<div dir="ltr">I was proposing `default, case null` above, in order to keep `default` parallel with `case` instead of appearing like it can be subordinate to it. Put another way `case null, default` looks like you can remove the `null, ` from it, just as you could in other labels.<div><br></div><div>However, once that's allowed, then people would automatically try `case null, default` anyway. Whichever way we wanted, they would try both ways.</div><div><br></div><div>This small mess constitutes one of the valid arguments (to me) for delaying this sad change as long as possible. :-)  However, I admit I still need to make progress understanding exactly how big the <i>upside</i> is in the world of patterns. You've explained it patiently a few times and I probably just need to reread it.</div><div><br></div><div><br><div class="gmail_extra"><br><div class="gmail_quote">On Fri, Apr 20, 2018 at 11:40 AM, Brian Goetz <span dir="ltr"><<a href="mailto:brian.goetz@oracle.com" target="_blank">brian.goetz@oracle.com</a>></span> wrote:<br><blockquote class="gmail_quote" style="margin:0 0 0 .8ex;border-left:1px #ccc solid;padding-left:1ex">
  
    
  
  <div text="#000000" bgcolor="#FFFFFF">
    <tt>One thing that is relevant to the short term is that now that we
      killed mixed labels, we'd have to have a way to say "case null or
      default" in arrow world.  The least stupid thing seems to be to
      allow default to be tacked on to a comma-separated case list as if
      it were a pattern: <br>
      <br>
          case A -> s1;<br>
          case null, default -> s2;<br>
      <br>
      since you can no longer say:<br>
      <br>
          case A -> s1;<br>
          case null:<br>
          default:<br>
              s2;<br>
      <br>
      <br>
    </tt><div><div class="m_3689040982863325814h5">
    <div class="m_3689040982863325814m_5369727903296403943moz-cite-prefix">On 4/20/2018 2:36 PM, Kevin Bourrillion
      wrote:<br>
    </div>
    <blockquote type="cite">
      <div dir="ltr">
        <div class="gmail_extra">
          <div class="gmail_quote">On Fri, Apr 20, 2018 at 10:45 AM,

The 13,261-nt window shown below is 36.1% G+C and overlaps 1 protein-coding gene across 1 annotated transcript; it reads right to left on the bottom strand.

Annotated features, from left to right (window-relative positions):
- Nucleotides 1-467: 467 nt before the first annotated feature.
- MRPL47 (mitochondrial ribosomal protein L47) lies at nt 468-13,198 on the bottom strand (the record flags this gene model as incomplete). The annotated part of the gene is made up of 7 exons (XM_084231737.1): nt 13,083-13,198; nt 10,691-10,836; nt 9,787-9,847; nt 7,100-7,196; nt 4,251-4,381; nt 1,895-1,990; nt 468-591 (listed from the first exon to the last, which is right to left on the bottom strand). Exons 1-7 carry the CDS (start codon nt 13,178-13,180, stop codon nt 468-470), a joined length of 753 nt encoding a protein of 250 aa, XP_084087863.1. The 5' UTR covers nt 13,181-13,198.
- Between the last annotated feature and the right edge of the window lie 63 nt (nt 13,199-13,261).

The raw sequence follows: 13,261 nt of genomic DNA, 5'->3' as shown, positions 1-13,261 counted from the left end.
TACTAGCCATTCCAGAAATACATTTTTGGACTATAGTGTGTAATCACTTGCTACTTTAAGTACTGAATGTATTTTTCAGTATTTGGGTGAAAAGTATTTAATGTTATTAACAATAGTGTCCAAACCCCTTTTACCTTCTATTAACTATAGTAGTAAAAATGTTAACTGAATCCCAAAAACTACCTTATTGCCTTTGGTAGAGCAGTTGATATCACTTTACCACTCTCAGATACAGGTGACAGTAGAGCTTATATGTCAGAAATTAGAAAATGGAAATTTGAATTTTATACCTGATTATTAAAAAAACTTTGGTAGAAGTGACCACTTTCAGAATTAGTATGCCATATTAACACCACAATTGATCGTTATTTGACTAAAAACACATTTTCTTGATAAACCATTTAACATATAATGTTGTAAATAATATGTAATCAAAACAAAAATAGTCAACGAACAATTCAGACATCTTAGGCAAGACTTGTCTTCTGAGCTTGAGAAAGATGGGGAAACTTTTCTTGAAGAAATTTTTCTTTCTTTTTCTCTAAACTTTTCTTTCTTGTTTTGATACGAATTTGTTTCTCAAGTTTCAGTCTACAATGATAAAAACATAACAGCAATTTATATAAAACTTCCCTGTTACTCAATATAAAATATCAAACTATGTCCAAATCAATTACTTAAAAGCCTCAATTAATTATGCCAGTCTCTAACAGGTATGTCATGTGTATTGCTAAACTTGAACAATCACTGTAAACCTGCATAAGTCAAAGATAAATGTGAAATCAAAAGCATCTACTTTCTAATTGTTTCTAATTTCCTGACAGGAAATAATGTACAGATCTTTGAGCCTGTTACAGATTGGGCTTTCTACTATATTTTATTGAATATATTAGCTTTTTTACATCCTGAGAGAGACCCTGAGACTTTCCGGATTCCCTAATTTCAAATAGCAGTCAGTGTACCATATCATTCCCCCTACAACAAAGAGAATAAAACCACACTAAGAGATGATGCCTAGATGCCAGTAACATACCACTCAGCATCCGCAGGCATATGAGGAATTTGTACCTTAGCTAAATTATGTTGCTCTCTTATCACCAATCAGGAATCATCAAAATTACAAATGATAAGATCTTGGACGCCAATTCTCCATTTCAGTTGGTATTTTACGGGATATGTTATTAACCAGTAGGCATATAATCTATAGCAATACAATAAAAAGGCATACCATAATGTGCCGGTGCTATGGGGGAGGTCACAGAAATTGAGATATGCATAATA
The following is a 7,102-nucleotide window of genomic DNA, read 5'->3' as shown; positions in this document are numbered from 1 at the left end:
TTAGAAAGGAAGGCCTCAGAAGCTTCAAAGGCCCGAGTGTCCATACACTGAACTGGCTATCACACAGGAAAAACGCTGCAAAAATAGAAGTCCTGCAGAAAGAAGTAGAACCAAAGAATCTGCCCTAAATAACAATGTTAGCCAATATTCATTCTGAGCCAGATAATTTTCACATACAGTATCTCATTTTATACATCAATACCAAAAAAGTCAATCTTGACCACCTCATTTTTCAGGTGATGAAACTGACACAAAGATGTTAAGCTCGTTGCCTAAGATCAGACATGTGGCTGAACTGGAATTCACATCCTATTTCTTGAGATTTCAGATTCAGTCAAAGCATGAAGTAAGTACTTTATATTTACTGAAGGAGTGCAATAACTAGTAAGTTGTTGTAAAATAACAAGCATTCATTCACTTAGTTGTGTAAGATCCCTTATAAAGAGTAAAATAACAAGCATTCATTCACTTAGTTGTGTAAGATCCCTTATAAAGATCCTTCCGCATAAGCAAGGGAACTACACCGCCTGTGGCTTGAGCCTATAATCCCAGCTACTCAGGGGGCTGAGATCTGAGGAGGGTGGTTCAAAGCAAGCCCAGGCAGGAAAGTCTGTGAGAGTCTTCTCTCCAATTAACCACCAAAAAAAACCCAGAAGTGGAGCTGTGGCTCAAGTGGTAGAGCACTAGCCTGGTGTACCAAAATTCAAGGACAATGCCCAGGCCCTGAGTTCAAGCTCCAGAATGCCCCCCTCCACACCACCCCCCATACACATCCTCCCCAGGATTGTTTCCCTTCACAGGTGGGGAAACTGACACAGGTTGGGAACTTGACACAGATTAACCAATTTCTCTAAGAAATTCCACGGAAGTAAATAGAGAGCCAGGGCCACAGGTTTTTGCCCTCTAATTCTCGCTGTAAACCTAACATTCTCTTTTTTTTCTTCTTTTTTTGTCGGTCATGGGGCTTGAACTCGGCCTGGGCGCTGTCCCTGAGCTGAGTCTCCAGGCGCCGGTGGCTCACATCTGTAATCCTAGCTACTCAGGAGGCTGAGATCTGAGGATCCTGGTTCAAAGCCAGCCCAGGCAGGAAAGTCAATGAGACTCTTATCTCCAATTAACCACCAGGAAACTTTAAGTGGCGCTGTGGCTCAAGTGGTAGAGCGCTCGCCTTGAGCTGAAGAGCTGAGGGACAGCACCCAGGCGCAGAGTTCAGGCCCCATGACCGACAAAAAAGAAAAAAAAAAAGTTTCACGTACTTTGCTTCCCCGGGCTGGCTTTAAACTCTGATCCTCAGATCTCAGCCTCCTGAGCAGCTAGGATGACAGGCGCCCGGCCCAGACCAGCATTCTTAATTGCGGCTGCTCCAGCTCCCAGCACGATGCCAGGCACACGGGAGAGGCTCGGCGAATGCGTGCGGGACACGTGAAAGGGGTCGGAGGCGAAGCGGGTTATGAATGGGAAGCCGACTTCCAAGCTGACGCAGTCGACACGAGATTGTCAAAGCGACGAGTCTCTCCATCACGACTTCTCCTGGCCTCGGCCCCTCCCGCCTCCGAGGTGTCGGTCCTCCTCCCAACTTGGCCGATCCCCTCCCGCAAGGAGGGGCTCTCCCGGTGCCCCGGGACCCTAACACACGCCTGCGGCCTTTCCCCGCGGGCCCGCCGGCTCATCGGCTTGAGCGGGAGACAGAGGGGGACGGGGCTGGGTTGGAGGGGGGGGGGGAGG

Brian Goetz <span dir="ltr"><<a href="mailto:brian.goetz@oracle.com" target="_blank">brian.goetz@oracle.com</a>></span>
            wrote:</div>
          <div class="gmail_quote">
            <blockquote class="gmail_quote" style="margin:0 0 0 .8ex;border-left:1px #ccc solid;padding-left:1ex">
              <div text="#000000" bgcolor="#FFFFFF"><span>
                  <blockquote type="cite">
                    <div dir="ltr">
                      <div class="gmail_extra">
                        <div class="gmail_quote">
                          <div>So, all I'm asking is: can we make this
                            particular change atomically with patterns
                            itself, not before? I believe that the
                            change has negative value until then because
                            it is too easy to use it to write bugs. (If
                            this means that <font face="monospace,
                              monospace">long</font><span style="font-family:arial,sans-serif;color:rgb(34,34,34);font-size:small;font-style:normal;font-variant-ligatures:normal;font-variant-caps:normal;font-weight:400;letter-spacing:normal;text-align:start;text-indent:0px;text-transform:none;white-space:normal;word-spacing:0px;background-color:rgb(255,255,255);text-decoration-style:initial;text-decoration-color:initial;float:none;display:inline"> and
                            </span><span style="color:rgb(34,34,34);font-size:small;font-style:normal;font-variant-ligatures:normal;font-variant-caps:normal;font-weight:400;letter-spacing:normal;text-align:start;text-indent:0px;text-transform:none;white-space:normal;word-spacing:0px;background-color:rgb(255,255,255);text-decoration-style:initial;text-decoration-color:initial;float:none;display:inline"><font face="monospace, monospace">boolean</font></span><span style="font-family:arial,sans-serif;color:rgb(34,34,34);font-size:small;font-style:normal;font-variant-ligatures:normal;font-variant-caps:normal;font-weight:400;letter-spacing:normal;text-align:start;text-indent:0px;text-transform:none;white-space:normal;word-spacing:0px;background-color:rgb(255,255,255);text-decoration-style:initial;text-decoration-color:initial;float:none;display:inline">
                              also wait until then, I don't think anyone
                              would really mind. If necessary I can look
                              up how common simulated-switch-on-</span><span style="color:rgb(34,34,34);font-size:small;font-style:normal;font-variant-ligatures:normal;font-variant-caps:normal;font-weight:400;letter-spacing:normal;text-align:start;text-indent:0px;text-transform:none;white-space:normal;word-spacing:0px;background-color:rgb(255,255,255);text-decoration-style:initial;text-decoration-color:initial;float:none;display:inline"><font face="monospace, monospace">long</font></span><span style="font-family:arial,sans-serif;color:rgb(34,34,34);font-size:small;font-style:normal;font-variant-ligatures:normal;font-variant-caps:normal;font-weight:400;letter-spacing:normal;text-align:start;text-indent:0px;text-transform:none;white-space:normal;word-spacing:0px;background-color:rgb(255,255,255);text-decoration-style:initial;text-decoration-color:initial;float:none;display:inline">
                              happens in our codebase, but we all know
                              it won't be much.)</span></div>